Why Swim Pace Is Important

Swimming is different from biking or running in that it's easier to go hard every day without tearing up your ligaments and joints. Since you don't feel the same type of soreness as when you run and bike, swimming leads many triathletes to think that maybe they didn't swim hard enough. Beware: Swimming hard every day eventually will wear you down and something will give. It could be your shoulder, your back...or your motivation.

More: 10 Factors That Affect Training

So how do you manage your intensity when you feel good so much of the time?

Swim with a plan: Each time you get in the water the workout should have a specific purpose. And every swim set within that workout should have a distinct purpose.

For example:

Drill Sets: The purpose of a drill session is to practice technique and improve your efficiency. It's NOT to see how fast you can swim 100 yards while doing the finger tip drag drill.

More: 2 Drills for a Faster Freestyle

Speed Sets: These sets are designed to teach you how to become efficient at going fast and to break the habit of defaulting to the same old pace day after day. These sets are NOT designed to see you swim 35 seconds for 50 yards and then swim 45 seconds for the rest. Pick a speed you can handle for the duration of the set. Typically, when I have a set of 10x50 yards, I start out at 40 seconds and work my way under 35. Not vice versa. Your fastest swim should be your last swim. Learn to swim fast when you are tired.

Endurance Sets: These sets are designed to create a nice big aerobic engine that will let you swim at race pace for as long as you need to. These sets include 200-yard and up repeats. You may have to swim a set of 3x500 yards. Just like when you swim the speed sets, swim your fastest repeat last. If you start out at 8:00 for your first 500, and then swim 8:30, and then 9:00 you just blew your whole workout. Remember swim your fastest repeat last.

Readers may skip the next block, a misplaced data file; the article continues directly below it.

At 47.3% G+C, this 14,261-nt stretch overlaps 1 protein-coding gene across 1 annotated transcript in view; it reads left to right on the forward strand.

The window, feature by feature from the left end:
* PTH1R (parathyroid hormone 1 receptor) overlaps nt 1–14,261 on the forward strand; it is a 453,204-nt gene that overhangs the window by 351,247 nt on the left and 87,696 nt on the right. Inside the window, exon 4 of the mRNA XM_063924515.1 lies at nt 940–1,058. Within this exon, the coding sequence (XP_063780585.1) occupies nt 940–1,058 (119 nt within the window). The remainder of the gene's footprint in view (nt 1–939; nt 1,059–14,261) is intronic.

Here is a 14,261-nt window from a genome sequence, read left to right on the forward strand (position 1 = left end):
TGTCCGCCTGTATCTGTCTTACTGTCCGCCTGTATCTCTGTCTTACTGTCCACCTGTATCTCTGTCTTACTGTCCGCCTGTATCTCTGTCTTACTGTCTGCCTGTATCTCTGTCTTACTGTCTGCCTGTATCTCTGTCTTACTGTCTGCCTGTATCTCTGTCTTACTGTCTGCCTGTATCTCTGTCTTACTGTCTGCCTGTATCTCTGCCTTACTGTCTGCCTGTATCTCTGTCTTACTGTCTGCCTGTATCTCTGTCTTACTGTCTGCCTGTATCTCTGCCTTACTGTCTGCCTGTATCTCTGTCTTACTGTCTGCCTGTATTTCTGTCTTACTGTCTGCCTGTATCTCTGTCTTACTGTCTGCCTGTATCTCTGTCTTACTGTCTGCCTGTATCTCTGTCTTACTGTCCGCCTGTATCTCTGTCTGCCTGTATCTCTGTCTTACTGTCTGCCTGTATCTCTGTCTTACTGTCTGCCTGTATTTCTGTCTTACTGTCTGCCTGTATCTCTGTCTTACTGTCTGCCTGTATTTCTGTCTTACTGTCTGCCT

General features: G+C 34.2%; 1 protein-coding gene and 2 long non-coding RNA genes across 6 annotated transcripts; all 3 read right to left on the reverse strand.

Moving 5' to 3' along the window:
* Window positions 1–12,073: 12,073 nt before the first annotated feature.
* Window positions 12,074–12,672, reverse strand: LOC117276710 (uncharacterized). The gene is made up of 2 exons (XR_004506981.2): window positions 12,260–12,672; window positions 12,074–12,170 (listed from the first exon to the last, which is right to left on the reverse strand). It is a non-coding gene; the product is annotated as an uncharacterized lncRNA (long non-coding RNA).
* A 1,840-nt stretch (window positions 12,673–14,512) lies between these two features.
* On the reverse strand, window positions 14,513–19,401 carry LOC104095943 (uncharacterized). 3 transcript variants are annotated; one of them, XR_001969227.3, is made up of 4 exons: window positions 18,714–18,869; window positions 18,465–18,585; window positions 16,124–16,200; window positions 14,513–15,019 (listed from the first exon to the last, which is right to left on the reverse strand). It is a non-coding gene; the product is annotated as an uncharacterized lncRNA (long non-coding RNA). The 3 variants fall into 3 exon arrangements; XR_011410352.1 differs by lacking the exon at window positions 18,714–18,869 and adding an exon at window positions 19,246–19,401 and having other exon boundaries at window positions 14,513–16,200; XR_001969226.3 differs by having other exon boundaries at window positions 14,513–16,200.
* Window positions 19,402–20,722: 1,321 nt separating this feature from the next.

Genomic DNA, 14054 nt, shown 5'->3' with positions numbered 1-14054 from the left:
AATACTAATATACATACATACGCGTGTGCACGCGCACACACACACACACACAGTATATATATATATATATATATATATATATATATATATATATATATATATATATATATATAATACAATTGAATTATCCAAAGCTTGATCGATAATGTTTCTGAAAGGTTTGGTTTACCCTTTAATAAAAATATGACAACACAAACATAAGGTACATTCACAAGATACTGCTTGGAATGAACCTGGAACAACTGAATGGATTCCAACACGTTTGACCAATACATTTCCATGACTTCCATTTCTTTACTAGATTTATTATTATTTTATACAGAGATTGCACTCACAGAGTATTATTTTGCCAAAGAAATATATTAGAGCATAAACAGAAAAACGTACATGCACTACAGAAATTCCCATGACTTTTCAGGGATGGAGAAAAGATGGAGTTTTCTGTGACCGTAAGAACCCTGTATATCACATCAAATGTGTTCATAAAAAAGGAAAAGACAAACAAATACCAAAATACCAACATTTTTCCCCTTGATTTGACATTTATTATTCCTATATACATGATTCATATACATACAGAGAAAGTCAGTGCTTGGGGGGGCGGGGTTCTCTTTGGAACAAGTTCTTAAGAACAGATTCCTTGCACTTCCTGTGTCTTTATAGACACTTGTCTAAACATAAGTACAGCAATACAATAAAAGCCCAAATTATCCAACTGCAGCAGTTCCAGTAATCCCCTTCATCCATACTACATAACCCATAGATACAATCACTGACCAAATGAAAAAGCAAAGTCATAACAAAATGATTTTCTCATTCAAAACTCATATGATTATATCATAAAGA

More: 3 Workouts to Improve Your Swim

The goal of any swim set, be it 50-yard sprints or 800-yard repeats, is to swim each repeat faster than the previous one. The more you start incorporating this into your practices, the faster you will become.

The main point is to learn the importance of pacing in the pool. Take it out easy during the first few sets and repeats when you swim. As you warm up, increase your pace. Your fastest sets should be the ones you do toward the end of your workout.

More: 2 Top Swim Workouts for Triathletes

Practice the way you are going to race and it will become second nature. You want to be the athlete doing the passing at the end of the race, not the one being passed.

Start slow and finish strong.

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About the Author

Michael Ricci

Michael Ricci is a Level III USA Triathlon Certified Coach with more than 20 years of coaching experience. In 2000 Mike founded D3 Multisport and has slowly added top-notch coaches each year to handle the demand for high quality triathlon coaching. In addition to being the Head Coach for Team D3 Multisport, Mike also coaches the University of Colorado Triathlon Team, 2010, 2011 and 2012 Collegiate National Champions. He can be reached for personal coaching at mike@d3multisport.com.

Michael Ricci is a Level III USA Triathlon Certified Coach with more than 20 years of coaching experience. In 2000 Mike founded D3 Multisport and has slowly added top-notch coaches each year to handle the demand for high quality triathlon coaching. In addition to being the Head Coach for Team D3 Multisport, Mike also coaches the University of Colorado Triathlon Team, 2010, 2011 and 2012 Collegiate National Champions. He can be reached for personal coaching at mike@d3multisport.com.

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